Charles and his wife, Sofie, adopted the boy and took him east to New York City. The Coolidges, both devoutly religious and fervently patriotic, instilled these qualities in their new son, along with the rigid Euro-American ethnocentrism typical of the nineteenth century. Sherman, as they began to call him, was baptized at Grace Episcopal Church in lower Manhattan, and placed in a segregated school for African American children. The Coolidges spent three years in the East, until Charles was called back to Montana Territory in 1873.
In their absence, violence in the West had continued. The Northern Arapaho had returned to the Powder River Basin to hunt the dwindling bison, intermittently raiding the Shoshone and white settlers at the Shoshone Reservation on Wind River. The Shoshone retaliated in kind, cooperating with U.S. troops to attack the Arapaho and steal their horses. The Coolidge family, meanwhile, lived at Fort Shaw on the Sun River in northern Montana Territory, where Sherman attended the post school.
This life was disrupted by an explosion of tensions between U.S. forces and the Lakota in the summer of 1876, when Lt. Col. George Armstrong Custer perished at the Battle of Little Big Horn. Charles Coolidge’s unit arrived at the scene two days later and began burying the dead. Sherman, by now a teenager, was likely with them.
Charles, having seen Sherman grow into a bright and physically imposing young man, thought a military career would best suit his talents. Throughout the first half of 1877, Sherman accompanied his adoptive father on military expeditions against the Lakota. Witnessing these scattered conflicts in the final months of what became known collectively as the Great Sioux War convinced Sherman that a life in the military was anathema.
He began to lobby Sofie, explaining his desire to study for the ministry. She wrote the Episcopal bishop of Minnesota, Henry Benjamin Whipple, for advice. Whipple, a noted advocate of what he saw as humane Indian assimilation, suggested Shattuck Military School, an Episcopalian-run institution in Faribault, Minn.
Studying for the ministry
In mid-1877, Sherman set off by steamboat and rail. In Minnesota, he lost the train ticket for the last leg of his journey, but managed to convince an amateur boat builder to ferry him down the Mississippi to his destination. When he finally reached Faribault, he presented himself to Shattuck’s rector filthy and in rags. Sherman spent three years at Shattuck, and upon graduation in 1880 approached Whipple about studying for the ministry at Seabury Divinity School, also in Faribault.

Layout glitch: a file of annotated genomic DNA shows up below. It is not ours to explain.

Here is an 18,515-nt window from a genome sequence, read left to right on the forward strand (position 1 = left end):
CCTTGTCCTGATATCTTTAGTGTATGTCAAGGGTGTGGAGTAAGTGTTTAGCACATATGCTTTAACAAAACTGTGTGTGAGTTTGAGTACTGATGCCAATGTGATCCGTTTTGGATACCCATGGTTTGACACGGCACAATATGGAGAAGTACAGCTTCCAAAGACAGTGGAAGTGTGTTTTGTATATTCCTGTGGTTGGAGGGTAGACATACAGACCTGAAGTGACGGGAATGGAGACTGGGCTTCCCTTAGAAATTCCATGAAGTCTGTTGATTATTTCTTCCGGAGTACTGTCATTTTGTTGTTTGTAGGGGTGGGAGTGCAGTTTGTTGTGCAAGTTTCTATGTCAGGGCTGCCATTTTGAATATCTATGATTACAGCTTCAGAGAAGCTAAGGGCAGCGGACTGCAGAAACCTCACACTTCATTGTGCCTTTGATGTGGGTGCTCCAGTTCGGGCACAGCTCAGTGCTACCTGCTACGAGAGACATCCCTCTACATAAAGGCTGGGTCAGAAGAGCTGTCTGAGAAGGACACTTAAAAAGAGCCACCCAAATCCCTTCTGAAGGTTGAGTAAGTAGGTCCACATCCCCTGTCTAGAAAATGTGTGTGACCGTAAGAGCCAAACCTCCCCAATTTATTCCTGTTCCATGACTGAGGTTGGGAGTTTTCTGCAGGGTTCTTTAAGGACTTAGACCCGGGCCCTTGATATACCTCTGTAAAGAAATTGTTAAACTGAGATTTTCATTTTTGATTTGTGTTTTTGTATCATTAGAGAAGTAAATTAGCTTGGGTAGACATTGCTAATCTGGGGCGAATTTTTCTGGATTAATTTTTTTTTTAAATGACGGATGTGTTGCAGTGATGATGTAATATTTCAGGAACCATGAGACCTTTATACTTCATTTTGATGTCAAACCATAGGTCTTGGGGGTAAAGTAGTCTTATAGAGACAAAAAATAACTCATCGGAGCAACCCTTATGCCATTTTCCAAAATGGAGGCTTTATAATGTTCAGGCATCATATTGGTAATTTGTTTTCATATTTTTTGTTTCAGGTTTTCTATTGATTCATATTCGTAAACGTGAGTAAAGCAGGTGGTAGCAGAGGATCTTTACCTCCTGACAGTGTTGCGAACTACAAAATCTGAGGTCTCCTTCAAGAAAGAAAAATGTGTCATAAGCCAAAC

“My people have never heard of the Savior,” he purportedly stated, “If possible, I would like to become a minister and go back to tell my kinsmen of the love of Jesus Christ.” Sherman graduated from Seabury in 1884. Now a deacon, he prepared for the long journey west.
Sherman arrived at Wind River on Oct. 2, 1884, ready to assist the resident Episcopal missionary, John Roberts. Originally from North Wales, Roberts had established a mission among the Shoshone in 1873. In the seven years Sherman had been away, the Northern Arapaho had failed to secure their own homeland. They had ended up alongside the Eastern Shoshone at Wind River with little prospect of relocation. Two once-warring nations were forced to make peace while trying to preserve their cultures under the restrictive control of the government’s Indian Bureau.
Reunion with relatives
Before Sherman Coolidge reached Wind River by stagecoach on a fall evening in 1884, word had already spread among the community that the “Arapaho Whiteman,” as he was called by his tribespeople, was on his way. His impending arrival was an extraordinary event for one Arapaho woman: He-Runs-on-Top’s mother, Ba-ahnoce, who had survived fifteen years of raids, war, and near starvation. To Coolidge’s utter shock, Ba-ahnoce and a succession of relatives greeted him in tears, each resting their head on his shoulder. Among them was his uncle Sharp Nose, one of the primary chiefs on the reservation.
A quarter century on the reservation
This auspicious beginning, however, did not lead to future success. Coolidge would spend the next 26 years in Wyoming (with the exception a period of study at Hobart College, in Geneva, N. Y.), attempting and largely failing to convert his former tribe to Christianity. After being ordained into the priesthood in 1885 by the bishop of Colorado, John Spalding, Coolidge took on multiple roles on Wind River, as schoolteacher, priest, government clerk and unelected mediator.
Circumstances were difficult for his potential congregants. Government policy treated the Arapaho as dependent wards, while seeking to eliminate their traditional ways and beliefs. Those who did not comply were punished through reduced rations and even imprisonment. Assimilation in practical terms meant farming, though Wind River did not boast much suitable soil. Few Arapaho showed an interest in the plow. Efforts to enforce new lifeways were coupled with attempts to “civilize” the tribe’s children through Christian education. With the Indian Bureau’s blessing, two church schools operated on the reservation—the Episcopal school, and St. Stephens, run by the Bureau of Catholic Indian Missions. Coolidge established a home strategically located among the main Arapaho camps, from which he tried to gain converts.
Supporting government policy